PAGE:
Wrekin Housing Trust boss: Affordable new homes essential for our future
Wayne Gethings, managing director of the Wrekin Housing Trust, talks about how he believes affordable new homes are essential for the future of the region.
Last week, as part of his speech in the West Midlands, Prime Minister Boris Johnson referenced the Affordable Housing Plan and the importance of building homes for those who truly need it.
The housing crisis facing the UK is nothing new, though. It has been decades in the making.
The Covid-19 pandemic has further highlighted the need for secure, high-quality, affordable homes and, for many, support to help live in them.
A lack of affordable housing is often seen as being an urban problem, but it would be unwise to overlook the scale of the problem in our rural areas.
In 90 per cent of rural areas the average house price is now over eight times the average local income. This, of course, won’t be news to the people of Shropshire.
For housing providers like us at The Wrekin Housing Group, the real question is how we can counter the trend and make a difference to the lives of people in rural communities enabling them to access local and affordable housing
This week is Rural Housing Week, which presents us with the chance to look at what successful, and sustainable, rural housing developments can look like.
Rural Housing week is organised each year by the National Housing Federation, the Rural Housing Alliance and Rural Services Network. It highlights the importance of housing and its role in the survival of rural communities.
This year, with Covid-19, there is an added emphasis on the importance of communities coming together to help alleviate challenges we face. And engaging with existing communities, and building new ones, has to be central to the development of our homes. These have been, and continue to be, testing times. Most households and businesses have felt the impact of the pandemic and the economic ills are likely to linger long into the future.
What we have seen, though, is many acts of kindness and togetherness between neighbours and local organisations. People have been going the extra mile to keep friends and relatives safe, and a number of us have supported local businesses when they were forced to close, or adapt their services. This has been particularly noticeable in rural areas.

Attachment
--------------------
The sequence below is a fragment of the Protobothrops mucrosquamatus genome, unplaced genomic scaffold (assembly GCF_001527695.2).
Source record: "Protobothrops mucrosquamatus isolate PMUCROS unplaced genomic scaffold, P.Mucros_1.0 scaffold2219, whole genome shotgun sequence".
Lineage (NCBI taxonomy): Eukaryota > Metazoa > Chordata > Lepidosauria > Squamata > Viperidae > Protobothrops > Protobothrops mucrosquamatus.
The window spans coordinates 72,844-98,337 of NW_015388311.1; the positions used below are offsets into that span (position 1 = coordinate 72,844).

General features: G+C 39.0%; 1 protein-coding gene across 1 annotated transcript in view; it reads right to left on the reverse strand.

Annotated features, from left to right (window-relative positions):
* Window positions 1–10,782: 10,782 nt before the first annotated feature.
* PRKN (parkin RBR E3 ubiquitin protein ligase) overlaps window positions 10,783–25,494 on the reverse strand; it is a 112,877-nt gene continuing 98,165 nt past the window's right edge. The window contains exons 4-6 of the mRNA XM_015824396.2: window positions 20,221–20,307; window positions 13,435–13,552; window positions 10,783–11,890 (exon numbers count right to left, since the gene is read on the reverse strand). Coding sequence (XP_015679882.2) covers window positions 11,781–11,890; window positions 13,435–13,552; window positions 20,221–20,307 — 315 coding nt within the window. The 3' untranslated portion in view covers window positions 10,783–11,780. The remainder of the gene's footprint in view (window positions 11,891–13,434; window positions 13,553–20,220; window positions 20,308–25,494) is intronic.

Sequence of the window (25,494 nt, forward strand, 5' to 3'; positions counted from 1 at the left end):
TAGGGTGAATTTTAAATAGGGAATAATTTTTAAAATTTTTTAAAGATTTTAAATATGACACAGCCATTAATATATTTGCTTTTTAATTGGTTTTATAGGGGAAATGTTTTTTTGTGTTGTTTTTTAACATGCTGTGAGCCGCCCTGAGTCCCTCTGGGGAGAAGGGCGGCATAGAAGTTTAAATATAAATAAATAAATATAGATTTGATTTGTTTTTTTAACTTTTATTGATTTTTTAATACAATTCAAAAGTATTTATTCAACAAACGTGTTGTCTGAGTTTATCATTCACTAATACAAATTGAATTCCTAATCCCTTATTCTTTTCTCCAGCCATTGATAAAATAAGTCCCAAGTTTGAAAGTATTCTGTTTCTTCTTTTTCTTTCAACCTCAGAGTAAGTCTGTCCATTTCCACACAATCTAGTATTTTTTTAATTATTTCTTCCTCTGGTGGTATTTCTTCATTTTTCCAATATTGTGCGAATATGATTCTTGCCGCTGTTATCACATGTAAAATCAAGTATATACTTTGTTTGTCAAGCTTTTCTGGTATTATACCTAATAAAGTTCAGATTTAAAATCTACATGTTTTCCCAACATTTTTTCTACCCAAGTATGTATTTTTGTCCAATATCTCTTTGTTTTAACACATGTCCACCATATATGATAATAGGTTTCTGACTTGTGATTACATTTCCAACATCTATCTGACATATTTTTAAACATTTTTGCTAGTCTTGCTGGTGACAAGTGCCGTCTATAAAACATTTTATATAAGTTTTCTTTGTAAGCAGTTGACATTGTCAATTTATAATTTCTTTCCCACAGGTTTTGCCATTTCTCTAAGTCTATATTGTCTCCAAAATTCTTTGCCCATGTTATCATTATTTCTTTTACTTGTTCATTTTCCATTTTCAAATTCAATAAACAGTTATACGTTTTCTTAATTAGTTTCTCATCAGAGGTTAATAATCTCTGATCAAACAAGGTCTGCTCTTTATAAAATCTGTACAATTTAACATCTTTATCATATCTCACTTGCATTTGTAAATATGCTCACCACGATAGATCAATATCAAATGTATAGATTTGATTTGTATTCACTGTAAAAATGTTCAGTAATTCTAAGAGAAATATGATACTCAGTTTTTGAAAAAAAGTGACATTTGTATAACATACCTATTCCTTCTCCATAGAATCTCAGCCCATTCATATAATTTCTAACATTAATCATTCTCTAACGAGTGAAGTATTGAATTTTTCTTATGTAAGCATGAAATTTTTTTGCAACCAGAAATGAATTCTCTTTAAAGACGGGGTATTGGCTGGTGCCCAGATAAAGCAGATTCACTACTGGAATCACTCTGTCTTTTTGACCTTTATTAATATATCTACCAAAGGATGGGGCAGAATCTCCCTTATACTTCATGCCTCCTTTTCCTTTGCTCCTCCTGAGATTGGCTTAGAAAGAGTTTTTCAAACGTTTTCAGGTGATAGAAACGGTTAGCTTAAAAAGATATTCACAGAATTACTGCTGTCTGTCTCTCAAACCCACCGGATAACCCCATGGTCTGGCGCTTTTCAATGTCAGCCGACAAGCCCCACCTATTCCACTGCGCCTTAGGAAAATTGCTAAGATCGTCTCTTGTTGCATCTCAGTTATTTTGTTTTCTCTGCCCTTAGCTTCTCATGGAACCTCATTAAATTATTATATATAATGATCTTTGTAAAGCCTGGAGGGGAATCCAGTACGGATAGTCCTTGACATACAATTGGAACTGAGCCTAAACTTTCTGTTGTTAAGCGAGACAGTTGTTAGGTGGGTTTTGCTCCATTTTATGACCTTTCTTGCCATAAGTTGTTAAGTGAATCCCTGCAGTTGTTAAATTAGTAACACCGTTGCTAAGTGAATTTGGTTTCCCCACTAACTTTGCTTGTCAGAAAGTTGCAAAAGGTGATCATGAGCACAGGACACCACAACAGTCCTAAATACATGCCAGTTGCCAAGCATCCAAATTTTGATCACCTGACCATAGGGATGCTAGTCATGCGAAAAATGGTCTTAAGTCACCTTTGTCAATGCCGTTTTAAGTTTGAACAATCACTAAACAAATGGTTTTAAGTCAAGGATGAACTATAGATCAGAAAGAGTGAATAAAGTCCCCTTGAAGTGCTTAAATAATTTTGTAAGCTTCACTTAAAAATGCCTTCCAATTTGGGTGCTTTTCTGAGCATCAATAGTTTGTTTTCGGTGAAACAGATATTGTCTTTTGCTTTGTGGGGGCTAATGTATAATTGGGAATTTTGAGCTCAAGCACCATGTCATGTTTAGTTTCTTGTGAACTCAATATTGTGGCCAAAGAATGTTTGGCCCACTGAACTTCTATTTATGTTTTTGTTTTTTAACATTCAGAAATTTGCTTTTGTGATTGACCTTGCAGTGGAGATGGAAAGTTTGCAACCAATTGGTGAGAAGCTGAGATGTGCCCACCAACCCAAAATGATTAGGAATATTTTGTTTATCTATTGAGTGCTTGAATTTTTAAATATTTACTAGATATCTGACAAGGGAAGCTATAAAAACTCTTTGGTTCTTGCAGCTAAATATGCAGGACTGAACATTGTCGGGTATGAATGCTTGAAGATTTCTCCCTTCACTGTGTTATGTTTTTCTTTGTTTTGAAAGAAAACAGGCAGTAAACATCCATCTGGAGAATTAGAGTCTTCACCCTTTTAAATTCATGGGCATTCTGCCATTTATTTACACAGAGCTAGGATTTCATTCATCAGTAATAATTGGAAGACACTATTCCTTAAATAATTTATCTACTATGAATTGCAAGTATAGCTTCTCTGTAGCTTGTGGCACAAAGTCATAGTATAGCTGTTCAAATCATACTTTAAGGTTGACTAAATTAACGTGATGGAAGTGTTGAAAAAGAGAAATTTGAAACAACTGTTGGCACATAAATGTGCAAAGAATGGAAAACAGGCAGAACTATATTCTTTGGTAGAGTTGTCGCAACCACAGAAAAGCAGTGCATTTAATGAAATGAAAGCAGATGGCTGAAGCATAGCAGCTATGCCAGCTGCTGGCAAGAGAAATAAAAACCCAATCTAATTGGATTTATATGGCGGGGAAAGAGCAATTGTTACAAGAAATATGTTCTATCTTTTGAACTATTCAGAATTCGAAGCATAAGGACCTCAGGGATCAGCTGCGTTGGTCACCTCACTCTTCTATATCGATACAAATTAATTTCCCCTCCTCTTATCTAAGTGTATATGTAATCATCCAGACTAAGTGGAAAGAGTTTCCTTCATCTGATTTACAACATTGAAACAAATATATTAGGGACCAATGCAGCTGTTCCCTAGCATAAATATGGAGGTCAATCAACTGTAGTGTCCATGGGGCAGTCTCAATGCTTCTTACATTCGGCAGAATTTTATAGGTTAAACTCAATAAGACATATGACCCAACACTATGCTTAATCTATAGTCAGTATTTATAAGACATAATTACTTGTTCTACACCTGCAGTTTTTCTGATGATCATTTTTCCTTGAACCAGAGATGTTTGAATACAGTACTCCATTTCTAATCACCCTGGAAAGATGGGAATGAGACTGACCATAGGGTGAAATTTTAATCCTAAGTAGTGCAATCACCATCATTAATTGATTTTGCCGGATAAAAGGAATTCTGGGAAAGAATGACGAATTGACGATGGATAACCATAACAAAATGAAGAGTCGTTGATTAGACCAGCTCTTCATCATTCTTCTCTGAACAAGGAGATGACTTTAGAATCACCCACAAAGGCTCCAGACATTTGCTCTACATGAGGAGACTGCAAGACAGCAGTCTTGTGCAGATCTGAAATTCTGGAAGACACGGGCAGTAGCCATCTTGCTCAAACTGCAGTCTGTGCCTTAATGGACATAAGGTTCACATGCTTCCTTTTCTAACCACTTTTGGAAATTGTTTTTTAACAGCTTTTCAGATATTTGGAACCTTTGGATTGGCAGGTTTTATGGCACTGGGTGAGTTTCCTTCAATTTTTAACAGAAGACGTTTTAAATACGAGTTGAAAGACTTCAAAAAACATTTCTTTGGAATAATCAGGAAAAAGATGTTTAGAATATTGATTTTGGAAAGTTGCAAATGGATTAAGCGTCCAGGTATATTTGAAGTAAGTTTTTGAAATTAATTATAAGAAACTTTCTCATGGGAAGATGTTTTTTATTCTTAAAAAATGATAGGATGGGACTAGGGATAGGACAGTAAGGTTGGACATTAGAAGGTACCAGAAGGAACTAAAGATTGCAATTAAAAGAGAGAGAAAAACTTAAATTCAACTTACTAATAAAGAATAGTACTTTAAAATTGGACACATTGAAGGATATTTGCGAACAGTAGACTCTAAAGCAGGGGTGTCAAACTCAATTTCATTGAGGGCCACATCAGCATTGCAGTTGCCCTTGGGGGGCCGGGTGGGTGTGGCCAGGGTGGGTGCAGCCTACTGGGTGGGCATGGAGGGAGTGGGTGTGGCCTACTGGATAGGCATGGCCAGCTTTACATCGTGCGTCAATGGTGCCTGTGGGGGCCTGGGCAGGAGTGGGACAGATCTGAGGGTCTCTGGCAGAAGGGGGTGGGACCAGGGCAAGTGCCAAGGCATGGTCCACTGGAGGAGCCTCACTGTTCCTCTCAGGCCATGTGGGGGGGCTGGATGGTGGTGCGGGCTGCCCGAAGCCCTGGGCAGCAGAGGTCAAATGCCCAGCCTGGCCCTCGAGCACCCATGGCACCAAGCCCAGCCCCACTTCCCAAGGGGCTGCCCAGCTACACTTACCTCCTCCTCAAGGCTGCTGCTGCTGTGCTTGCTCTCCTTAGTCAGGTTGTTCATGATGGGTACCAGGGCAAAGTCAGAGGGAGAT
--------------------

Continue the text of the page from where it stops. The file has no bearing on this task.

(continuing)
That strength of community is vital to how we recover and should be central to our approach to building new homes.
Too often, developers look to build more lucrative and high-end homes, doing little to alleviate the need for affordable homes. As a socially minded organisation, we provide more than 13,000 homes for affordable rent and low cost home ownership across Telford and Wrekin, Shropshire and Staffordshire. Our ethos is to develop homes that truly benefit the local community and we have put in extra steps to make sure that it does.
When working in rural areas, we feel it is our duty to safeguard communities and the future of our countryside to ensure villages and market towns can support dynamic economies – with healthy, happy people living in great, affordable homes.
This means creating homes that don’t price families out of the market. For younger families, it gives them a realistic chance of getting on to the property ladder in rural areas. It allows people to stay close to their families, or have the option for a more rural life that is affordable.
If we want our rural economies to recover, and then flourish, being able to attract younger people to live and work in our villages will be essential.
It also means providing residential options for our more vulnerable friends and relatives. The impact on them in the last few months has been stark. Anyone who has been distanced from family members is very aware of how vital supported living can be, and how beneficial it can be to have such options locally.
In High Ercall, Shropshire, you will find Ridgeway, a Wrekin Retirement Living development of 60 bungalows. The scheme, which has previously won a national award for ‘The Best UK Rural Retirement Housing Scheme’, provides a lifeline for it residents, both through the affordable housing and the social hub which brings together residents and the local community to socialise and make new friends.
This model should be the focal point of the Affordable Housing Plan. It responds to a precise need for the area and was developed alongside the local community.
Furthermore, investing in new affordable homes can be a shot in the arm for the regional economy.
It creates jobs, and smart development can use it as a chance to benefit the local area for long after the construction work has stopped.
For example, contractually we request that for every £1m of build contract - our contractors employ at least one local apprentice or trainee position.
Our investment in new housing stock in 2018/19 generated 538 jobs, including 24 apprentices, and over £58m to the wider economy.
So while ‘build, build, build’ is a positive sentiment, what we build, and where we build it, is key.